We tested both Lexus RX models in all types of situations and they never became uncivil despite heavy traffic, rain, Hummer drivers who have not yet realized they are not on the battlefield, and the tight roads of Vancouver. It was a lady at all times, but what made it more remarkable was the little things that sold us such as the best interior night lighting ever. The Lexus has illuminated sill plates, door handles. foot wells, the ignition ring, glove box, center console box, and front cup holders not to mention the map and cargo area maps.

Added to this mix are an easy to activate power hatch, rear seat backs that are adjustable for rake, and a flawless reputation for quality and thus high resale. The turning radius is much better than previous models and you can easily park it. Unfortunately, the rear vision is impaired and so we highly tout the video camera that places a live image of what is happening in back of the RX on the center display monitor. Very trick and very useful. In fact the only real option is the rear entertainment center and, perhaps, GPS.

Both models come with power rear hatch openers, programmable garage door openers, electric steering, heated outside mirrors that automatically dim, and so many other features it can overwhelm your objectivity. We can’t image what fixing some of the complex electrical components is going to cost after the warranty expires in four years or 60,000 miles.

The problem we were trying to solve is whether the expensive hybrid version was worth the extra thousands of dollars even given the high price of fuel. Since the hybrid only comes well loaded it can cost nearly $10,000 more than the base RX.  However, if you equip your base RX with similar options such as leather and all wheel drive the price differential is about $5,000 additional for the hybrid. And since the gas hybrid consistently gets 22 mpg and the hybrid only about 20 percent better in real world driving does it pay to buy the expensive 400 h even when some government agencies offer a tax credit for hybrid owners?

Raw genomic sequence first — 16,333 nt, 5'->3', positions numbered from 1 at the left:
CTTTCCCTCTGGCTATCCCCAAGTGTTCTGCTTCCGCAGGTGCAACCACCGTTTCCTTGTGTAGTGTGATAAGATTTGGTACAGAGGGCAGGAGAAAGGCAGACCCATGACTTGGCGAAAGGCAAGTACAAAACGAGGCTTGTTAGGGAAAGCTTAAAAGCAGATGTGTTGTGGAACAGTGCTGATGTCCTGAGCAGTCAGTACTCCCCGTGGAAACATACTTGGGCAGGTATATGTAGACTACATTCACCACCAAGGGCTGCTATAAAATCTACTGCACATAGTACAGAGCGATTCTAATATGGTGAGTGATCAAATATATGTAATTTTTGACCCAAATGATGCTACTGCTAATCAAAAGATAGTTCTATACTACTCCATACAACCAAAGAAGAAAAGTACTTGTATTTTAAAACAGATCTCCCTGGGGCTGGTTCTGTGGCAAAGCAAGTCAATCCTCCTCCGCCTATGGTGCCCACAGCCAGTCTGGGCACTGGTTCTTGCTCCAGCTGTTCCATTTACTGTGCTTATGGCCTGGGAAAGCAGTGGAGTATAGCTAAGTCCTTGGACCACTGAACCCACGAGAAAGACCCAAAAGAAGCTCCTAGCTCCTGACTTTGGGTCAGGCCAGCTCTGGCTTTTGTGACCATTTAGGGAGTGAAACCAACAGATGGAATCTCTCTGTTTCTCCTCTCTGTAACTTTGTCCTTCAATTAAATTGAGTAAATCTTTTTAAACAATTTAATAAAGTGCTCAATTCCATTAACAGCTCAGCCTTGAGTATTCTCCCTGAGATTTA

To cover ourselves we’ll just say, depends. If you drive on open highways at speed stick with the RX 330. It is a faithful companion, although not one that caters to tracking down BMWs. If you do over half of your driving in town the 400 h is your best bet. In bumper-to-bumper traffic you can drive up to 30 mph just on battery power and you could easily cover 500 miles on a tank of gas. The electric motors combined with the gas engine provide 268 horsepower instantly without much ado from the continuously variable transmission. Even the 400’s handling is better than that of the 330 RX model. Getting 24 or 25 miles to the gallon is not difficult in mixed driving, but even at that unless you drive well over 25,000 miles a year and gas is priced at $3 a gallon it would take you years to justify paying extra for the hybrid.

Resale is going to be stout regardless of which model you select. Dealers have cleared most of the back orders, except for a few colors such as white and bamboo, and so there is less of a wait for the RX 400 h. The best way to know for sure is to check at for resale.  Adding to this value is the fact that none of the competition offers a luxury hybrid so there is no competition. On the other hand it is far more expensive than SUV hybrids from Toyota and Ford.

We are sure though, that the hybrid is clearly going to command top dollar for many a year for three reasons. It is responsive, responsible, and realistic. It does not feign to be something it isn’t. Yes it can go off road and do well, but why spend that much money to rough up a vehicle? Secondly, safety first is embedded everywhere from airbags to braking to preventive tipping measures. Finally, it can realistically hold five adults. It does not pretend to hold seven as some SUVS do, two of whom may have to crawl over seats, people, and luggage to find their perches just inches away from the rear hatch and potential danger should there be an accident.